Throughout this journey, I have settled on the conclusion that it is less important that my guiding question be answered than that it continues to be posed. Currently, I am investigating the ethical dimensions of endorsing the adaptive systems narrative as a basis of material feminist theory. The New Materialists, as they are sometimes called, posit that adaptive systems narrative provides a non-essentialist and non-dualistic means of conceptualizing the relationships of multifarious agents, human and non-human (including matter itself), in the being and becoming of the natural world. There are a number of ethical issues, however, that have yet to be explored. For example, it is not clear that turning to the complexity of a systems perspectives alleviates essentialism–a central concern of feminist theorists. Perhaps it exacerbates it. It is also very easy to slip into a dualistic framework in which one ontological narrative is pitted against the other. While there is little controversy over the ethics of which issues take priority in contemporary feminists theory, issues such as reproductive technologies, the environment, sexual politics, poverty, racism, among others, for example, there is, as of yet, little discussion of the ethics of complexity within the situated approaches taken to address these issues. As I have demonstrated in previous research projects, the ontological narrative that is endorsed has significant political implications, and exploring these implications remains of interest.
The majority of my research has explored proposed distinctions between the ontological and epistemological dimensions of the more traditional mechanistic understandings of science and the natural world and contemporary complexity understandings introduced by developments in physics and other domains in the early part of the 20th century. At the heart of this distinction is a clash of narratives: one narrative proposes a world of individual and discrete entities which are identifiable by their distinctive differences most poignantly expressed in constructive dichotomies. In this narrative, the atomistic world of nature is passive and inert and the intellectually endowed world of human mind and endeavour is active and aggressive. The alternative narrative proposes a world of multifarious entities (both living and non-living) interacting in multifarious ways so as to produce an emergent phenomena in a dynamic yet stable system of self-organization. In this narrative, entities are highly interpenetrated and boundaries are fuzzy and porous. Matter and nature are understood as agential elements, the intellectual mind is understood as an emergent property of the natural world, and distinctions between the human and non-human world is one of degree and/or perception.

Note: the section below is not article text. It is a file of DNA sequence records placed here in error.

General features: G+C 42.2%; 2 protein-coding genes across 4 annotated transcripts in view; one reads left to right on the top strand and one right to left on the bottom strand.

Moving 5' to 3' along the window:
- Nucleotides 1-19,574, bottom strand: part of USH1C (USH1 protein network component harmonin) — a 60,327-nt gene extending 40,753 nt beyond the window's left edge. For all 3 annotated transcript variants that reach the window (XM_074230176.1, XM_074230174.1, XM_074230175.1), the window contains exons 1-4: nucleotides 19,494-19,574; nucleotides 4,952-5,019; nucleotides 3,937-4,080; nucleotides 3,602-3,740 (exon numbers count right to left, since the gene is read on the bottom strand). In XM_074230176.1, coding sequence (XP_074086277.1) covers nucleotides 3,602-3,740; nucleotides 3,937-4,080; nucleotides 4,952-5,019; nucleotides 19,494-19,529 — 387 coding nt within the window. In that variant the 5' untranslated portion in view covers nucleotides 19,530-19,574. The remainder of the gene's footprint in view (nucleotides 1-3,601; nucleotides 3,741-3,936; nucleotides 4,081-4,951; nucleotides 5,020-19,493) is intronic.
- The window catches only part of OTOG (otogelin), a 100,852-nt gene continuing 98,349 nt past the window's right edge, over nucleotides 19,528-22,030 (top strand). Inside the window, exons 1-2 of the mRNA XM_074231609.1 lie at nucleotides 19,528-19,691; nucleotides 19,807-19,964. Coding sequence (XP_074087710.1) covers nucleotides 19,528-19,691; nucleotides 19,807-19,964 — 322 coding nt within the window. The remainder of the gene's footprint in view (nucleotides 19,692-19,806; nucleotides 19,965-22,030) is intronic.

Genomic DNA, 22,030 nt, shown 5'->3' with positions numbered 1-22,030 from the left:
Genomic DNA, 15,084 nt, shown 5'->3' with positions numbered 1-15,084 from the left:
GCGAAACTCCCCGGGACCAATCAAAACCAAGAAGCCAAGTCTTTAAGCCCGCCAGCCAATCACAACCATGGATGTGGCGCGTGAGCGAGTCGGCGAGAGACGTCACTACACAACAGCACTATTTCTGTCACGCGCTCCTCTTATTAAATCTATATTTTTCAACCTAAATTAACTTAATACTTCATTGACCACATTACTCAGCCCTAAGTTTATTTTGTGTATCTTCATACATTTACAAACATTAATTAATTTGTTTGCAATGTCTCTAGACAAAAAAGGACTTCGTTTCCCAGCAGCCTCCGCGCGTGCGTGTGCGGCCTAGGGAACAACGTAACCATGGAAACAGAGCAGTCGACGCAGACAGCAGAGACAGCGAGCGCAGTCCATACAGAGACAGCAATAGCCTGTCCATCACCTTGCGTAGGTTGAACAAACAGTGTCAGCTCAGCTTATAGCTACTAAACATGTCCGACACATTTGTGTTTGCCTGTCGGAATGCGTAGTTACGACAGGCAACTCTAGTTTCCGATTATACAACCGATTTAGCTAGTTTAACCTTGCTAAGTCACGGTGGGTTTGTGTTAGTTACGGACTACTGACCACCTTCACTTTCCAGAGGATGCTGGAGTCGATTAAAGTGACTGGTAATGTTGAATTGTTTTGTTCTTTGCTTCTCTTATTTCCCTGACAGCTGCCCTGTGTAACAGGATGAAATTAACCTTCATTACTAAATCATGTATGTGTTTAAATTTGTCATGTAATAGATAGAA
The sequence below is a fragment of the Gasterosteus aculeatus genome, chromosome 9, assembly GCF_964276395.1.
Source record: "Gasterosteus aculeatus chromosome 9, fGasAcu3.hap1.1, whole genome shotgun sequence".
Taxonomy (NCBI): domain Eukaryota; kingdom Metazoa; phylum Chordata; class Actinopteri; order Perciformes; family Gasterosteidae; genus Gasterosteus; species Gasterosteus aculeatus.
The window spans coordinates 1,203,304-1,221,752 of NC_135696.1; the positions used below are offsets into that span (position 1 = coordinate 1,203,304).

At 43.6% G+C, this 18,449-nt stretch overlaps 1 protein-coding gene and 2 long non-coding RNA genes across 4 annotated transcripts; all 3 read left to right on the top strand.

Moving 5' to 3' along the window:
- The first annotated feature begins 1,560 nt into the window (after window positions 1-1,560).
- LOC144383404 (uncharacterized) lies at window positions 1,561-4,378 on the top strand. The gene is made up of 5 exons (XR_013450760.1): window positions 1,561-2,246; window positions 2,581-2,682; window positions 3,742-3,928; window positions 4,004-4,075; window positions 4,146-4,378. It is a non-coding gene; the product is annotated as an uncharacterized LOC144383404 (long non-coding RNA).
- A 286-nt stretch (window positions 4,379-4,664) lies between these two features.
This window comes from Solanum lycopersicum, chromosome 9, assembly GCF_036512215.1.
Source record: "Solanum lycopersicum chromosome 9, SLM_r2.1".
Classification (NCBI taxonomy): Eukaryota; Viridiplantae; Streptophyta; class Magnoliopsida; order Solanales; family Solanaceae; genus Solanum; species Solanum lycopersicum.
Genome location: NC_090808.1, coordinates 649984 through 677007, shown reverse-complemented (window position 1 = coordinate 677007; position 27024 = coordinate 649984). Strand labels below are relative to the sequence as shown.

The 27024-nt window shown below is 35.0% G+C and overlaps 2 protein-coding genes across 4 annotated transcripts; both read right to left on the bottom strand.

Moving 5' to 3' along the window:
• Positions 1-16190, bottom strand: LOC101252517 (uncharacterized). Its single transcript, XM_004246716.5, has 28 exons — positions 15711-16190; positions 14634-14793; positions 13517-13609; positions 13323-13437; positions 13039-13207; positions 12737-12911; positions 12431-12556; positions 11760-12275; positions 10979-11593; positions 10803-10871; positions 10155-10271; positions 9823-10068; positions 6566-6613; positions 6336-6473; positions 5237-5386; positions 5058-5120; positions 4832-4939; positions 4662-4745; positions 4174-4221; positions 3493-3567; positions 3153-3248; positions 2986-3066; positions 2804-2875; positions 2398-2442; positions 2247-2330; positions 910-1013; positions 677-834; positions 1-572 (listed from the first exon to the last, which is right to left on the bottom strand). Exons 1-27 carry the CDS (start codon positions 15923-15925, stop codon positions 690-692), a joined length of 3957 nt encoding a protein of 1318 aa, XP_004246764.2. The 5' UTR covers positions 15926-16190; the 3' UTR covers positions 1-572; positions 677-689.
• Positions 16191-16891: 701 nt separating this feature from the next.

This clash of narratives is significant in feminist studies because within the traditional mechanistic worldview, representations of women have typically been aligned with the passive and inert depiction of matter and nature more generally. Such a depiction has engendered political stratification along the lines of gender, race, and class, among other social identifiers. In my work, I continually seek to show that domination and non-domination is not narrative dependent, and indeed, each can often be supported with the very same narrative. Flourishing, so far as I can see, stems from the simultaneous exercise of bi-focal vision, of steadfast political commitments and dynamic adaptive action.